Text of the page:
# coefficients of spline interpolation in scipy

I want to calculate the coefficients of a spline interpolation by scipy. In MATLAB:

``````x=[0:3];
y=[0,1,4,0];
spl=spline(x,y);
disp(spl.coefs);
``````

and it will return:

``````ans =

-1.5000    5.5000   -3.0000         0
-1.5000    1.0000    3.5000    1.0000
-1.5000   -3.5000    1.0000    4.0000
``````

But i can't do that by interpolate.splrep in scipy. Can you tell me how to calc it?

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You can easily get the knot coefficients. Will that do? –  brentlance Nov 14 '12 at 23:03
It not return coefficients like MATLAB result. –  Gochit Nov 15 '12 at 5:44

I'm not sure there is any way to get exactly those coefficients from scipy. What `scipy.interpolate.splrep` gives you is the coefficients for the knots for a b-spline. What Matlab's spline gives you appears to be the partial polynomial coefficients describing the cubic equations connecting the points you pass in, which leads me to believe that the Matlab spline is a control-point based spline such as a Hermite or Catmull-Rom instead of a b-spline.

However, `scipy.interpolate.interpolate.spltopp` does provide a way to get the partial polynomial coefficients of a b-spline. Unfortunately, it doesn't seem to work very well.

``````>>> import scipy.interpolate
>>> x = [0, 1, 2, 3]
>>> y = [0, 1, 4, 0]
>>> tck = scipy.interpolate.splrep(x, y)
>>> tck
Out:
(array([ 0.,  0.,  0.,  0.,  3.,  3.,  3.,  3.]),
array([  3.19142761e-16,  -3.00000000e+00,   1.05000000e+01,
0.00000000e+00,   0.00000000e+00,   0.00000000e+00,
0.00000000e+00,   0.00000000e+00]),
3)

>>> pp = scipy.interpolate.interpolate.spltopp(tck[0][1:-1], tck[1], tck[2])

>>> pp.coeffs.T
Out:
array([[ -4.54540394e-322,   0.00000000e+000,   0.00000000e+000,
0.00000000e+000],
[ -4.54540394e-322,   0.00000000e+000,   0.00000000e+000,
0.00000000e+000],
[ -4.54540394e-322,   0.00000000e+000,   0.00000000e+000,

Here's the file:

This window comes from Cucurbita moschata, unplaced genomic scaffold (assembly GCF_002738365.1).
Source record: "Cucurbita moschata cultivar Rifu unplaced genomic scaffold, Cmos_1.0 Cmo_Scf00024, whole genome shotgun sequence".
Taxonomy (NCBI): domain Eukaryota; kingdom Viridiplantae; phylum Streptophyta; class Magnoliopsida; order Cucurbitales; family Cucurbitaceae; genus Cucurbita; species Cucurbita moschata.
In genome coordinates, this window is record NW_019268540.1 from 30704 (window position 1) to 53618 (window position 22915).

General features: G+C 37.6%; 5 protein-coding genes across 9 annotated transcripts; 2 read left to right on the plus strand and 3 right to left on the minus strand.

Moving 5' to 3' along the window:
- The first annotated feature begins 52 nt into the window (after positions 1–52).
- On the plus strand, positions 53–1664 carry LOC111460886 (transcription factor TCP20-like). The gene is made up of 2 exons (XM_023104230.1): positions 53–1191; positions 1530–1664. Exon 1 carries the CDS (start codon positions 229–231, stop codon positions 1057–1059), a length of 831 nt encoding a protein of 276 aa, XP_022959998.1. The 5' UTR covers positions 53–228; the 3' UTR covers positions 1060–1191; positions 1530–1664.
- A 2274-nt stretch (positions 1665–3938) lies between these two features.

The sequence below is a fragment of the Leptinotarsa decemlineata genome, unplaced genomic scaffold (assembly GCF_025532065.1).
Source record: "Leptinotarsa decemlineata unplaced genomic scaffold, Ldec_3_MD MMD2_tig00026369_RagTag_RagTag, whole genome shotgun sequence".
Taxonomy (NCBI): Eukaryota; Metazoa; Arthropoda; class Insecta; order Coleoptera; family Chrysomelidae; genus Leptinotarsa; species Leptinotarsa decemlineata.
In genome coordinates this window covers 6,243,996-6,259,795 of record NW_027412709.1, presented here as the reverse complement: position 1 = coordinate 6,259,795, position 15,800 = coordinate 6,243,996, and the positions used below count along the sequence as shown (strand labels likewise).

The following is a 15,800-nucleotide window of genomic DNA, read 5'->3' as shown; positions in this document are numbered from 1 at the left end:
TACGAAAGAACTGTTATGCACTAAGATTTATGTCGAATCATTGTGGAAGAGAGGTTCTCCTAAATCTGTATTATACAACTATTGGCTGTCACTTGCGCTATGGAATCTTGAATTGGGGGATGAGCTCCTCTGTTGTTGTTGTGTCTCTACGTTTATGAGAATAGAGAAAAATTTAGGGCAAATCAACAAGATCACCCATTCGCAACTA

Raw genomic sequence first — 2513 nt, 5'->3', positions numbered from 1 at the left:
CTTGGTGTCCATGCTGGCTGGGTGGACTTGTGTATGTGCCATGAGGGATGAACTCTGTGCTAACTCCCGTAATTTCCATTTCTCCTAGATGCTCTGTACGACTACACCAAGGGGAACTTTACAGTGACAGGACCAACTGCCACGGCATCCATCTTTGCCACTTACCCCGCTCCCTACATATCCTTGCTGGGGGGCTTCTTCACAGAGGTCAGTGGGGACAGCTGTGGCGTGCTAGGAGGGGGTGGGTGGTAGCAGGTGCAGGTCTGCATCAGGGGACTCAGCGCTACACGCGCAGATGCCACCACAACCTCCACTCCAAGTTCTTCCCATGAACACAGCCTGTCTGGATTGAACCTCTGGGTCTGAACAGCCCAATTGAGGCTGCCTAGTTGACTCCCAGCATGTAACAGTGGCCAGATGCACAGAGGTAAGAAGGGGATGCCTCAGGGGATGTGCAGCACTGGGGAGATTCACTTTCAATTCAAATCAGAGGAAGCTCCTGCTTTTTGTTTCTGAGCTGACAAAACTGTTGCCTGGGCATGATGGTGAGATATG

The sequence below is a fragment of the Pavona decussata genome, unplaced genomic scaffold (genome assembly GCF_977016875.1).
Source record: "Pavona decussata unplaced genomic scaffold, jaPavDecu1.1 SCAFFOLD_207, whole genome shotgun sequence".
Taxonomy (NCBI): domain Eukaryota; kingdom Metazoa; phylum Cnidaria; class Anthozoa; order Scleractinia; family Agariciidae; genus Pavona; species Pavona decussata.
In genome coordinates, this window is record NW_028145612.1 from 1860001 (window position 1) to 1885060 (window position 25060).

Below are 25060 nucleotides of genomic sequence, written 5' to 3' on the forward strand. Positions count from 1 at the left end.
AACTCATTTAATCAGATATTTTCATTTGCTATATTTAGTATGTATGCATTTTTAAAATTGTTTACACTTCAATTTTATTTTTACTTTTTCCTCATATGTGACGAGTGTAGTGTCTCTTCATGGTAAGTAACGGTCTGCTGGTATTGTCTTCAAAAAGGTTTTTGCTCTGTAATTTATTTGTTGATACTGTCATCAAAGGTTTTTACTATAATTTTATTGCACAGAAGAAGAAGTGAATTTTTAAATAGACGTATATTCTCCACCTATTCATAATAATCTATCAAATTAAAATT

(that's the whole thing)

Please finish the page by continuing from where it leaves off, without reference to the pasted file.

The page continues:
0.00000000e+000],
[  0.00000000e+000,   0.00000000e+000,   0.00000000e+000,
0.00000000e+000],
[  0.00000000e+000,   0.00000000e+000,   0.00000000e+000,
0.00000000e+000]])
``````

Note that there is one set of coefficients per knot, not one for each of the original points passed in. Also, multiplying the coefficients by the b-spline basis matrix doesn't seem to be very helpful.

``````>>> bsbm = array([[-1,  3, -3,  1], [ 3, -6,  3,  0], [-3,  0,  3,  0],
[ 1,  4,  1,  0]]) * 1.0/6
Out:
array([[-0.16666667,  0.5       , -0.5       ,  0.16666667],
[ 0.5       , -1.        ,  0.5       ,  0.        ],
[-0.5       ,  0.        ,  0.5       ,  0.        ],
[ 0.16666667,  0.66666667,  0.16666667,  0.        ]])

>>> dot(pp.coeffs.T, bsbm)
Out:
array([[  7.41098469e-323,  -2.27270197e-322,   2.27270197e-322,
-7.41098469e-323],
[  7.41098469e-323,  -2.27270197e-322,   2.27270197e-322,
-7.41098469e-323],
[  7.41098469e-323,  -2.27270197e-322,   2.27270197e-322,
-7.41098469e-323],
[  0.00000000e+000,   0.00000000e+000,   0.00000000e+000,
0.00000000e+000],
[  0.00000000e+000,   0.00000000e+000,   0.00000000e+000,
0.00000000e+000]])
``````

The FORTRAN Piecewise Polynomial Package, PPPack, has a command `bsplpp` that converts from B-spline to piecewise polynomial form, which may serve your needs. Unfortunately, there isn't a Python wrapper for PPPack at this time.

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Thank you, your answer is helpful, it gave me more knowledge. But I solved this problem by another spline interpolation python script. –  Gochit Nov 15 '12 at 16:22
No problem. Glad I could be helpful. Which script did you use to solve the problem? –  brentlance Nov 15 '12 at 16:35
I used spline interpolation script in "Numerical Methods in Engineering with Python". –  Gochit Nov 15 '12 at 16:45
I did not know this book existed. Thank you!- –  brentlance Nov 15 '12 at 16:48

The docs on scipy.interpolate.splrep say that you can get the coefficients:

``````Returns:

tck : tuple

(t,c,k) a tuple containing the vector of knots, the B-spline coefficients, and the degree of the spline.
``````
-
I tried : tck=interpolate.splrep(x,y,k=3,s=0) And it return coefficients: array([ -4.09317213e-17, -3.00000000e+00,1.05000000e+01,0.00000000e+00,0.00000000e+00, 0.00000000e+00,0.00000000e+00,0.00000000e+00]). It's different from my MATLAB result –  Gochit Nov 15 '12 at 5:38